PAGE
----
Arsenal boss Arsene Wenger has assessed that his current pool of players are the strongest squad that he has had at disposal since his arrival at Highbury.
With a number of new recruits, some of them English, this is supposed to be the season that the gap on Manchester United is finally to be bridged after finishing in the runners-up position for the past three seasons.
The current form guide does not suggest that this is going to be the case - and at the moment that goes for Manchester United too.
While it is a commendable achievement to finish in second spot and guarantee an automatic berth in the Champions League, there has not really been much of a sustained challenge to the Old Trafford outfit.
Whether the swollen European competition takes the edge off the chase for the top Premiership prize is another debate, but Wenger has gone on record as saying he would rather finish second than win the FA Cup.
But the FA Cup is a major prize and the winners go down in history. The 2001 vintage will now be remembered as the Michael Owen final when, in reality, it could and should have been tagged to any number of Arsenal players.
The look on the faces of the Gunners team when they were slumped on the turf in Cardiff as Liverpool leapt for joy suggests that, at that moment, the FA Cup was important after all.
A 'fox in the box' was what the likes of Thierry Henry were calling for after that defeat and Wenger responded by recruiting England under-21 star Francis Jeffers from Everton to fill that role.
The reasoning being that while Arsenal, on their game, play some of the finest football in the Premiership, if chances are not snaffled they do look to have a vulnerability that did not exist in the days of George Graham or when the Great Wall of Highbury were still in their pomp.
Seaman, Dixon, Bould or Keown, Adams and Winterburn are no longer a unit. With the exception of Winterburn and Bould they are still about, but rarely take the field at the same time.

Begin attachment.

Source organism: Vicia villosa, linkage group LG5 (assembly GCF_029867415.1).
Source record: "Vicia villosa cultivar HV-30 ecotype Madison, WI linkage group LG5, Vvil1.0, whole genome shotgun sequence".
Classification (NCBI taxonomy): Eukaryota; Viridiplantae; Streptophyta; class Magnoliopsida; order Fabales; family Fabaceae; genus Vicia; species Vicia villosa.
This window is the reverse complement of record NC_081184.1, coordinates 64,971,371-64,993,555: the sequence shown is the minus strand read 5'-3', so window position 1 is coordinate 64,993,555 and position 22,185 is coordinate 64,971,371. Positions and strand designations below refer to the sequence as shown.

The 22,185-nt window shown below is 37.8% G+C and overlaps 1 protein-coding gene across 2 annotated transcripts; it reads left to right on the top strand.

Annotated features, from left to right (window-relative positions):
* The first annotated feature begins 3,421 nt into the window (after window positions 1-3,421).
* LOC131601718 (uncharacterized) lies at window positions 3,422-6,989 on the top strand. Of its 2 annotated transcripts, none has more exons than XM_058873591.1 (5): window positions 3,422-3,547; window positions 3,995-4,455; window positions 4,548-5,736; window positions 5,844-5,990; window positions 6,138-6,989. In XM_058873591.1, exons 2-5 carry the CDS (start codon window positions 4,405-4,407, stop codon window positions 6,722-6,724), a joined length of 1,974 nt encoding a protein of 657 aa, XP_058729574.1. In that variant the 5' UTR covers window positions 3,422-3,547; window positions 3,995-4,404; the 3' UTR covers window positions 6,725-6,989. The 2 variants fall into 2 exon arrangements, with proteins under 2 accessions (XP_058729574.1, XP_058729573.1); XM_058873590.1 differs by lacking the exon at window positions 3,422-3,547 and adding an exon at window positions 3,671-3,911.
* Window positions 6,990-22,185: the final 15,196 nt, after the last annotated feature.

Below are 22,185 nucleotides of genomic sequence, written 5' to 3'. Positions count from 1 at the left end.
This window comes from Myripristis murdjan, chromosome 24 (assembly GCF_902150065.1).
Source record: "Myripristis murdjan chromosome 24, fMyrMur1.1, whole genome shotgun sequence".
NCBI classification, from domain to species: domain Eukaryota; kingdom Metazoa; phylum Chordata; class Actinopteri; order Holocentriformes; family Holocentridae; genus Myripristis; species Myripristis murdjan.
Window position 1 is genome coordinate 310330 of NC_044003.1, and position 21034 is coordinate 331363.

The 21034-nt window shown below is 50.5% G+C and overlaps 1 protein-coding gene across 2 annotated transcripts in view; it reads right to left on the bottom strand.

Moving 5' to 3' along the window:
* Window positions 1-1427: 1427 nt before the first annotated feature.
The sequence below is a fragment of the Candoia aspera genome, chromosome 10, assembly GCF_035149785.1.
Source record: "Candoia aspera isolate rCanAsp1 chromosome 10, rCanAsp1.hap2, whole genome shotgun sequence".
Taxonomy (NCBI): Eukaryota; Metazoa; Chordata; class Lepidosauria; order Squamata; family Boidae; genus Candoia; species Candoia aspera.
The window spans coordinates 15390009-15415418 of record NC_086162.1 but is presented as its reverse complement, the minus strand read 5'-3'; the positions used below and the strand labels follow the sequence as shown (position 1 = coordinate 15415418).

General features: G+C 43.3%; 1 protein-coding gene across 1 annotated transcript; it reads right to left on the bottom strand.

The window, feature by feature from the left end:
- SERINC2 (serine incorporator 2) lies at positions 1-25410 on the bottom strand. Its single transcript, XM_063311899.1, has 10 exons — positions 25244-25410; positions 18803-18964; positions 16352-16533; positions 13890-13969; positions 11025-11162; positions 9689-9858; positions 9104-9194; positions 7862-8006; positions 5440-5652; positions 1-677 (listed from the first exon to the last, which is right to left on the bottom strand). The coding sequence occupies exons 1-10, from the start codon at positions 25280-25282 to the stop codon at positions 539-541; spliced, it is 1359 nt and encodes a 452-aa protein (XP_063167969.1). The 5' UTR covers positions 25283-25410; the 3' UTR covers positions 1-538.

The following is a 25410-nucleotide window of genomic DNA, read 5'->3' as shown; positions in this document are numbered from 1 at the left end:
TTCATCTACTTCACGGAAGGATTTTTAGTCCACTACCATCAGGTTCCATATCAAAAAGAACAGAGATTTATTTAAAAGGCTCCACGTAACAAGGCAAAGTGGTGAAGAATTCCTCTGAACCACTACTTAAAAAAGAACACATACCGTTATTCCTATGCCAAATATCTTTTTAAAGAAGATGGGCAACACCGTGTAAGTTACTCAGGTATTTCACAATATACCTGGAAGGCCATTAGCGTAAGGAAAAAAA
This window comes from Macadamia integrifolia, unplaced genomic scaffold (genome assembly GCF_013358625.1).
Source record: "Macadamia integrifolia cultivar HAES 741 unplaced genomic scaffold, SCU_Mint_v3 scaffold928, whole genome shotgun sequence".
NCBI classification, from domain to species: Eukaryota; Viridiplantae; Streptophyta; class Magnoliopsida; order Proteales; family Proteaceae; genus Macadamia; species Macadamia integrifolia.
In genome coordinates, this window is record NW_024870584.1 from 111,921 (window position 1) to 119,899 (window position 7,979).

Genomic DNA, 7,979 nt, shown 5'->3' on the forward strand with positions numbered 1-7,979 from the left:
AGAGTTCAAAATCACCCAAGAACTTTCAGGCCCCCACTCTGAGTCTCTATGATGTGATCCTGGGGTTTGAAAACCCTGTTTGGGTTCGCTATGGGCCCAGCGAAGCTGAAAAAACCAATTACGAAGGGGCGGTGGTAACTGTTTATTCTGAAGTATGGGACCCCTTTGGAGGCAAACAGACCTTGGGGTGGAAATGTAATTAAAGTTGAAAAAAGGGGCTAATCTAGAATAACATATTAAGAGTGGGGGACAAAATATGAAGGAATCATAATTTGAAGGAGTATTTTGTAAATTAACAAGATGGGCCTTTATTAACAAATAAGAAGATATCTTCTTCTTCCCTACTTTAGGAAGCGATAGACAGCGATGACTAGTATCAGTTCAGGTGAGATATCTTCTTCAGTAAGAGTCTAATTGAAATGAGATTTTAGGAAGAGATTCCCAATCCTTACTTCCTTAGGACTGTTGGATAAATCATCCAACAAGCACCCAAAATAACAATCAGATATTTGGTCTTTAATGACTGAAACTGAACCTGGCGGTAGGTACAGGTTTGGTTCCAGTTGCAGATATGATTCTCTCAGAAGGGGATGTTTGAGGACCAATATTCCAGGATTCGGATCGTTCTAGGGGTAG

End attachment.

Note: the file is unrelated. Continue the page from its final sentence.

It would be a daunting task for any manager to assemble a replacement. The defence was something Wenger did not have to tinker with when he arrived from Japan, it took care of itself, leaving the Frenchman to take care of matters at the creative end of the pitch.
It was always going to be a problem one day, and it could be Wenger's toughest challenge putting together a comparible back line.
To that end, he won the race for Sol Campbell and has the emerging talent of Ashley Cole to nurture on the left. The highly-rated goalkeeper Richard Wright arrived from Ipswich to put pressure on and eventually replace Seaman.
Giovanni Van Bronkhorst was signed from Rangers to offer a balance on the left missing since Marc Overmars' departure for Barcelona and Japanese midfielder Inamoto was also added to the squad.
It all adds up to a formidable collection of players, but it just hasn't quite happened on the pitch yet this season. Home form has been erratic in the Premiership, while all three Champions League away games have been lost.
These things take time, however, and it is not as if Arsenal are out of contention in any competition. But they might well regret the fact that they have not been able to profit from United's unfamiliar dip in fortunes.
When United lost to Liverpool last time out on the Sunday morning, Arsenal fell at home to Charlton in the afternoon in a game they pretty much dominated. It might just be one of those seasons when the prizes are up for grabs for any team with the composure to put a run together. It would make a nice change.
There is another factor that sits uneasily with Arsenal fans - the Wenger contract saga. The non-signing makes regular back page leads in the papers and, whatever the real case, it could have an unsettling effect as the season progresses.
One thing is for sure, despite relative success, Wenger will not want to eventually depart with the double of 1998 as the only silverware on his management CV.